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Park Hills and the realities of employee insurance

Insurance broker John McCarty explains the benefit plans available to Park Hills during the council meeting earlier this week. (Jeannie Northrup)


During the Park Hills Council meeting Tuesday, insurance broker John McCarty and City Administrator Zachary Franklin explained the facts behind a more than 20% increase in the cost of employee insurance.

Concern about the affordability of family healthcare for employees was said to be spreading among residents and city employees.

McCarty reported to the council that he spoke with many reputable insurance companies – including Blue Cross & Blue Shield, Allstate, Aetna, and others – to negotiate a reasonable rate for city employees and their families.

“It was a bad year for insurance claims, and it’s hard to find any coverage at all. Most of the companies I talked to denied coverage. The plans I have to present are the most reasonable coverage plans offered,” he said.

According to McCarty, the number of medical claims exceeding $10,000 this year is significant. City workers used their health benefits to cover substantial medical and pharmaceutical expenses.

Insurance companies project future claims on current year claims and decide what to charge customers for employee and employee family coverage. Insurance companies decided Park Hills employee insurance claims would continue to increase; therefore, companies denied coverage altogether or raised rates.

Franklin produced a cost analysis of the least expensive options for the city and its workforce.

The city currently has a plan that pays 80% of employee and dependent insurance premiums. A current family plan costs approximately $2,600 per month with a $2,000 deductible; the city pays $2,080, and the employee pays $520.

The current plan is not renewable at the current rate. Franklin explained that the renewal offered is a plan with the same deductible, but the city would pay 100% of employee and 20% of dependent premiums. The proposed renewal family plan premium is about $3,200 with an included employee cost of about $950. Park Hills would pay $1,400 monthly, and the employee would pay $1,800. This plan is not popular among city workers.

McCarty introduced a second offered plan with a “base” and a “buy-up” option. The city would pay 100% of the employee’s “base” premium and 50% of the dependent’s “base” premium on this plan. The difference is the deductible. The “base” option has a $4,000 deductible, and the “buy-up” option has a $2,000 deductible. With the “buy-up” option, employees would pay 50% of their dependent’s “base” premium plus the difference between the cost of employee and dependent premiums.

The “base” premium offered for a family is about $2,700, with an included employee premium of about $820. The city’s cost of roughly $1,760 will remain the same whether the employee chooses the “base” or “buy-up” options. The employee’s “base” option would cost about $940 a month, whereas the “buy-up” option costs close to $1,550. 

“A city has two responsibilities,” began Franklin, “to provide essential services, and to take care of the people who provide those essential services, our workforce.”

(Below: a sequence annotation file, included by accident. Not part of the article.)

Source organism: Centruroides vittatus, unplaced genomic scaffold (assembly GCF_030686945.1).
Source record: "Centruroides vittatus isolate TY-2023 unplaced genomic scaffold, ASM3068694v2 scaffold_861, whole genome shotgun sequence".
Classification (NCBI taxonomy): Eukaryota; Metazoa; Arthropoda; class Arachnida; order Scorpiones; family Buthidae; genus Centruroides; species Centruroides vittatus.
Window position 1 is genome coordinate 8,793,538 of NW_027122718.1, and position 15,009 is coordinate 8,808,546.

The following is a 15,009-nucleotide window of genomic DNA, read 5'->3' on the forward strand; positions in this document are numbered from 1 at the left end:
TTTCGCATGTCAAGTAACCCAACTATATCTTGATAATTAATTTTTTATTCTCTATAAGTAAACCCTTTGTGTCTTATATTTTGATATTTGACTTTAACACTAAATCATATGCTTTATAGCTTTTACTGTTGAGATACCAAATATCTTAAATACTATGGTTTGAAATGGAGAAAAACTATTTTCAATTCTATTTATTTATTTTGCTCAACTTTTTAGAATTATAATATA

Franklin said part of providing services is a fiduciary responsibility to manage taxpayer funds. He explained that the general funds account includes nine departments, and 70% of those funds is for employee expenses, including payroll and insurance, with 30% of general funds left to be split among nine departments.

“That’s only 3.5% each department receives for essential services. Where do you make cuts,” Franklin asked.

Employees and city residents took to Facebook to vent their frustration over the drastic hike in insurance costs for families of city workers. Many concerned citizens blame the current administration for the rate increase. Some of those same citizens also claim that Franklin cannot correctly manage a city budget to provide city funding for the insurance of city employees. Other residents lay blame at the feet of insurance companies themselves.

“Insurance companies and pharmaceutical companies rule the world. They are why health care is so high, and nothing can be done about them,” Pam Chance Miller commented.

“I have recently had to quit my job that offered absolutely fabulous insurance that was about 90% company paid for myself and my spouse (due to physical disability). His job offers insurance much like what’s been shown here [Park Hills Employee Renewal Rates]; it’s relatively inexpensive for him, but not both of us,” commented Robin Demps. “I chose not to add both of us. I then went on a marketplace site to find affordable insurance for myself. I have not been able to find any. I have been bombarded with calls and texts that I just don’t respond to.

“What are all of us supposed to do now? Our income is too much for Medicaid, not enough to be able to afford private insurance, yet we will still be penalized at tax time if we don’t carry medical insurance that we cannot afford. And then there is the fact that most people must be under a doctor’s care for medical reasons. People need medicines, treatments, and testing for chronic conditions.”

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